Prosecutor who summoned Turkish main opposition leader says matter is being ‘exaggerated’
CHP leader Kemal Kılıçdaroğlu was reportedly summoned over his remarks questioning the connection of Bilal Erdoğan's foundation with the graft allegations. DHA Photo
The prosecutor who sparked controversy by sending a summons “by mistake” to the main opposition leader, Republican People’s Party (CHP) head Kemal Kılıçdaroğlu, said the matter had been “exaggerated." In an extensive written statement released on May 2, he also confirmed that the plaintiff was the Turkish prime minister’s son, Bilal Erdoğan.
“The matter has been disproportionately exaggerated. Although sent by mistake, there was an invitation. [Kılıçdaroğlu] choose not to come, and the subject is closed. We have not issued an order to bring him, or arrest him, we have not made an interrogation and we have not attributed an inexistent crime [to him]. So there is nothing to exaggerate,” said prosecutor Mehmet Demir, who had been removed from the case by the Istanbul Prosecutor’s after the summoning.
While confirming that the complaint against Kılıçdaroğlu on insult charges had been filed by Erdoğan, Demir said he had overlooked that Kılıçdaroğlu was a deputy, which confers him immunity from prosecution. Demir also rejected the notion that summoning the CHP leader was a breach of the Constitution as many politicians, including the spokesperson of the ruling Justice and Development Party’s (AKP), have claimed, underlining that Kılıçdaroğlu had been “invited for a settlement.”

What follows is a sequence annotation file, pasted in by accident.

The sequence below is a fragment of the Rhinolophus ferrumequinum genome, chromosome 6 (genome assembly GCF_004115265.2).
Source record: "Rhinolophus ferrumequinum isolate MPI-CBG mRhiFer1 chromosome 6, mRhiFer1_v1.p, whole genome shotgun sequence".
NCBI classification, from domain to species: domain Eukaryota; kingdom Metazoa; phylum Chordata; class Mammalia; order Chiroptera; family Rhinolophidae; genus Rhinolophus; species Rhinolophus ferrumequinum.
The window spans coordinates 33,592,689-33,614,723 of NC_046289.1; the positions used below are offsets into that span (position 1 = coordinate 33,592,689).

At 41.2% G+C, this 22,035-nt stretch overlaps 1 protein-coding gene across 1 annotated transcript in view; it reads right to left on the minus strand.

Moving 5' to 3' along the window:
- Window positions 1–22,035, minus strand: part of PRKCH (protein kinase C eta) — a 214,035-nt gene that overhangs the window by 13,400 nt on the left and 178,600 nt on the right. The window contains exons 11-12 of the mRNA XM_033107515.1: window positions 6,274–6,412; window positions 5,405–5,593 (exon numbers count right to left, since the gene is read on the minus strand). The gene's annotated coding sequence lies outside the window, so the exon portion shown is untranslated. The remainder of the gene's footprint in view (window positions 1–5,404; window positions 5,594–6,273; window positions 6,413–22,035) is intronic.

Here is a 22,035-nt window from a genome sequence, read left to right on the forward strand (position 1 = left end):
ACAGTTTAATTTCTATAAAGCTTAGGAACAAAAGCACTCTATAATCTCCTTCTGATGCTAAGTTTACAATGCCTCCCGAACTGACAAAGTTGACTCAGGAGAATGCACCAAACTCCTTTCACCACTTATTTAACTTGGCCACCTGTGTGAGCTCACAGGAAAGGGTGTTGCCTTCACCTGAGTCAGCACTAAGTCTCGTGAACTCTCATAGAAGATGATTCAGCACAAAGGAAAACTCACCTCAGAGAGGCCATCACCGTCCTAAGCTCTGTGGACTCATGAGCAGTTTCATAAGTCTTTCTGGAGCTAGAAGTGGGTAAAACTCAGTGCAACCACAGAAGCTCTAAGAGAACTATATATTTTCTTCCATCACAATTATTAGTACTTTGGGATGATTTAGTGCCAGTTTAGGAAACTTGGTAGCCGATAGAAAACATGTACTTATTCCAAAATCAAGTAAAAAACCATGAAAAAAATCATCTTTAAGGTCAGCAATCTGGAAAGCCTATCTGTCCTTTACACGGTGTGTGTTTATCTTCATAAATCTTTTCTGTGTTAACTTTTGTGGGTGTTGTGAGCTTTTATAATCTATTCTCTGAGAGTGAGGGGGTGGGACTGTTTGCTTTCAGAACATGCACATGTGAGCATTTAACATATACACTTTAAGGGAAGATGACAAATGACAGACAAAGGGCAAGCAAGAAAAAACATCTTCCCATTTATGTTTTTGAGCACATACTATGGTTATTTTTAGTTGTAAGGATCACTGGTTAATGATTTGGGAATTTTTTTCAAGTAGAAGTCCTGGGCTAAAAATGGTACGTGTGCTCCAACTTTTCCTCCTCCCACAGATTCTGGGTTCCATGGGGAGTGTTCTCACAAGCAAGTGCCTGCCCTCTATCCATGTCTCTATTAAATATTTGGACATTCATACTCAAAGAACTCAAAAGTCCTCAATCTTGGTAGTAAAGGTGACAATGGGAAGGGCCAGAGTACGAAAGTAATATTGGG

“There is no harm in the invitation. If there was an order for a testimony, that would be incompatible with immunity. But inviting [Kılıçdaroğlu], particularly for a settlement, is not contrary to parliamentary immunity, hence the Constitution. But the opposite of this interpretations is also a point of view,” Demir said.
In his statement, Demir also hinted that the reason his summons had received wide reactions were his previous comments and writings describing the graft probe as a “coup plot attempt” or calling for the end of demonstrations during the Gezi Park protests.
“It is not fair to make some conclusions by those writings and stigmatize me,” Demir said.
The incident triggered angered reactions within the main opposition, particularly after the plaintiff was revealed to be Bilal Erdoğan, who is facing significant allegations of corruption and being investigated as part of the second graft probe launched on Dec. 25, 2013.
According to legal procedures, prosecutors have to send a summary of proceedings to Parliament in order to request the investigation of any deputy as a suspect.